First impressions: 1st Vegas fair & market.
What a contrast, the Sodom and Gomorrah-like atmosphere of Las Vegas and the sleepy hamlet of High Point, NC, or Anaheim, the Land of Disney.
These contrasts are worthy to note as they relate to how well the much-anticipated debut of the Las Vegas Market and the first AWFS Fair outside of Anaheim in 20 years played out. The two separately managed, overlapping events brought the entire value chain of the furniture industry--from furniture retailers and furniture manufacturers to the companies that distribute supplies and equipment used to make furniture--together at the same point in time for the first time ever.
Spokesmen for each of the shows claimed strong, qualified attendance at their respective event.
A press release for the inaugural Las Vegas Market, held July 25-29, claimed a combined pre-and on-site registration of 62,000 attendees, far exceeding show management's expectations. While a final head count for the AWFS Fair was not available by early August, Angelo Gangone, trade show director of the AWFS Fair, held July 27-30, issued a statement saying the show was on a record pace for attendance. "On-site attendance at AWFS Vegas the first three days of the show was up over past shows by 21 percent. Registration figures are approaching 20,000 (attendees only), which exceeds all previous registration figures for the AWFS Fair."
The Beginning of the End for High Point?
The launch of the Las Vegas Market, which utilized permanent exhibition space in the new 1.5-million-square-foot World Market Center and temporary space in the Las Vegas Convention Center, has put the future of the San Francisco Furniture Market in doubt. Buoyed by attendance from all 50 states, plus 83 countries, the ambitions of the owners of the new WMC far exceed simply becoming the biggest furniture show on the West Coast.
While it would be premature to say that the Las Vegas Market's rapid rise equals an imminent demise of the International Furnishings Market in High Point, the partners of the WMC are becoming evermore brash in predicting that Las Vegas will supplant High Point as the nation's furniture capital.
"The industry has spoken, and Las Vegas Market is the market of the future," said Jack Kashani and Shawn Samson, co-founders and managing partners of the WMC, in a joint statement. Dave Palmer, general manager of the WMC, added, "Attendees of our market were truly inspired, and have shared that Las Vegas marks the beginning of a new era for the home furnishings industry."
The Las Vegas Market's post-show press release seemed to gloat in quoting executives of two of High Point's leading exhibitors as having phenomenal traffic. Ron Wanek, chairman of Ashley Furniture Industries, reported first-day attendance as being 50 percent ahead of any opening day in High Point. Harvey Dondero, CEO of Broyhill, which occupies the biggest showroom in High Point, said, "This market proved itself as much more than a regional event. I believe Las Vegas has the potential to develop into a very important international market center."
The attendance and number of Las Vegas Market exhibitors--1,200 companies occupying 2.5 million square feet of space--still pale in comparison to those of High Point. Yet, the partners of the WMC said they will put the pedal to the metal to accelerate their plans to develop the WMC into a 12-million-square-foot campus of permanent showroom space for furniture and accessories in seven years, rather than the 10 years previously announced.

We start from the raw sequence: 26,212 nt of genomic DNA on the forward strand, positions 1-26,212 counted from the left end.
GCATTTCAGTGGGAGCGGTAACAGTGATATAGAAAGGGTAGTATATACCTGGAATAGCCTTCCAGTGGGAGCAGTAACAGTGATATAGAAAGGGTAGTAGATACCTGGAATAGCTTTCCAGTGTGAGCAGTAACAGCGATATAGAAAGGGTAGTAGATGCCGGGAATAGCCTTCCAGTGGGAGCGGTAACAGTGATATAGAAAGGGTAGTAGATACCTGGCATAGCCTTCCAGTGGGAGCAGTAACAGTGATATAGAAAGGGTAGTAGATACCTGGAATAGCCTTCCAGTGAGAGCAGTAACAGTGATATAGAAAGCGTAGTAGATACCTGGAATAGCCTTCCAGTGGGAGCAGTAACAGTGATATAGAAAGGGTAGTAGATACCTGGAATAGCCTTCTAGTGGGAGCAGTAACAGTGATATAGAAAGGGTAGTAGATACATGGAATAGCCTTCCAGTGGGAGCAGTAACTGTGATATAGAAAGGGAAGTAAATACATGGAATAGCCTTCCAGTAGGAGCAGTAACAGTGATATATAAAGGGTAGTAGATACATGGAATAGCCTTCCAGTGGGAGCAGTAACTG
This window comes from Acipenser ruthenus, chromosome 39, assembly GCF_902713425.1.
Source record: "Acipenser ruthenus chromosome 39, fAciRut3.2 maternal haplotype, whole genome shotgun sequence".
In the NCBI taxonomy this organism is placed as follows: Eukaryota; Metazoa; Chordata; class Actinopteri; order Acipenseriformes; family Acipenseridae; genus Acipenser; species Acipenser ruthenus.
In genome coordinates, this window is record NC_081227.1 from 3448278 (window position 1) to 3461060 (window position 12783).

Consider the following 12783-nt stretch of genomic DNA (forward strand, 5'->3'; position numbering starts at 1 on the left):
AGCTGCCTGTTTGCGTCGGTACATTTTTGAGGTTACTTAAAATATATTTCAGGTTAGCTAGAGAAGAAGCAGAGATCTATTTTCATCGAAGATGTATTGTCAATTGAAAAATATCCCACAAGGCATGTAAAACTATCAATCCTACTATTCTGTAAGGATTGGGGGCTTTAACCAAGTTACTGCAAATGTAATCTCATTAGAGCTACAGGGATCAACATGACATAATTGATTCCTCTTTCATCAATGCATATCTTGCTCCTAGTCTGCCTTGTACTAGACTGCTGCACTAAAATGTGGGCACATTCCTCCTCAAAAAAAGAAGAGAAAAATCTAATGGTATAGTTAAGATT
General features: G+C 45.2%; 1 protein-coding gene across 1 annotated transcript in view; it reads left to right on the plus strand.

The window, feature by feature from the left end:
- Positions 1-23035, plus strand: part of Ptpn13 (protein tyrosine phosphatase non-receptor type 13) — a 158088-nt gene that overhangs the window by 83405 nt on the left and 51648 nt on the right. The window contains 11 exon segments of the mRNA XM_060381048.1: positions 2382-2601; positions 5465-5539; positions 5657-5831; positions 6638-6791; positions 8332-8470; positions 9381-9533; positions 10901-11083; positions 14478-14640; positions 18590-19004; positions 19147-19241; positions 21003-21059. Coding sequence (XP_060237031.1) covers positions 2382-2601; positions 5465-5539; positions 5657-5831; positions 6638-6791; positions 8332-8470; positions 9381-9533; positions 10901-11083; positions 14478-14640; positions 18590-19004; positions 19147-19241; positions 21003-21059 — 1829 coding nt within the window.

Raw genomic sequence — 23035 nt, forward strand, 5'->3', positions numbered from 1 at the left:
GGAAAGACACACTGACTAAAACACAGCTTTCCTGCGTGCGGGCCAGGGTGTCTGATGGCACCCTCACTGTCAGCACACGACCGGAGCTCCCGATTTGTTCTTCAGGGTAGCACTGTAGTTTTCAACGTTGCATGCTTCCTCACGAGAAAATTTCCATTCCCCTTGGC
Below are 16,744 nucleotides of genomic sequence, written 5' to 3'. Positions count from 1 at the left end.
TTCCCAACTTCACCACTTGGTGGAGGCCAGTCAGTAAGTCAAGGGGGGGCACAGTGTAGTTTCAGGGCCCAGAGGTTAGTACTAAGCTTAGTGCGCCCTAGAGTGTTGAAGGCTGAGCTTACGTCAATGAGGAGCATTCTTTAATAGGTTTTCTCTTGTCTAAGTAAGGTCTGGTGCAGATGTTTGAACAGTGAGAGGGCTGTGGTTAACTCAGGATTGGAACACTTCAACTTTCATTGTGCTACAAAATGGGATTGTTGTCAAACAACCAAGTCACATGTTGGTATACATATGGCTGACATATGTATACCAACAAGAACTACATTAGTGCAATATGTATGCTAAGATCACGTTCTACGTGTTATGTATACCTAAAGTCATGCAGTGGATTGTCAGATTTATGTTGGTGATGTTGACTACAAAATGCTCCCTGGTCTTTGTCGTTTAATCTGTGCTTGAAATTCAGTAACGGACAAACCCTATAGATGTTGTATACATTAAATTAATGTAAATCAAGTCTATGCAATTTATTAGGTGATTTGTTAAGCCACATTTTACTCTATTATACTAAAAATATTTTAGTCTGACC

As the gloves come off, it will be interesting to see how the High Point Market responds.
AWFS Fair Hits and Misses
Unlike the WMC, officials of the Association of Woodworking and Furnishings Sup- pliers have exercised extreme caution in stating their intent for moving the show to Las Vegas this year was not to challenge IWF in Atlanta as North America's premiere woodworking event. Instead, their stated goal has been to attract a larger national audience to a show that traditionally has drawn three-quarters of its attendance from California.
Most of the exhibitors Wood & Wood Products editors and sales personnel talked to during the Fair indicated that they met with more woodworkers from east of the Rockies than any show in Anaheim.
Assuming the official attendance report bears out this fact, it bodes well for the future of the show.
The move to Las Vegas was not pain-free, however. First, many of the machinery exhibitors on the second floor of the South Wing of the Las Vegas Convention Center complained that the center was not adequately equipped to meet the electrical demands of all of the heavy-duty industrial machines that were powered up for live demonstrations. That issue took hours of valuable set-up time to resolve by bringing in auxiliary generators.
Traffic flow also turned out to be a problem. The long, narrow South Wing required attendees to walk nearly half a mile from the front entrance of either tradeshow floor to visit exhibitors at the back of the halls. Gangone said this will not be a problem when the AWFS Fair returns in 2007 because it will be moved to a newer hall of the Las Vegas Convention Center that is more square in shape and has numerous side entrances to improve traffic flow.
In the meantime, IWF officials are leaving nothing to chance. They have launched an unprecedented early advertising and PR campaign to promote the 2006 show, including announcing that Atlanta-area hotel rates will be rolled back to 2002 levels.
The competition generated by both woodworking fairs to strive for improvement is good for attendees and exhibitors, and the industry at large.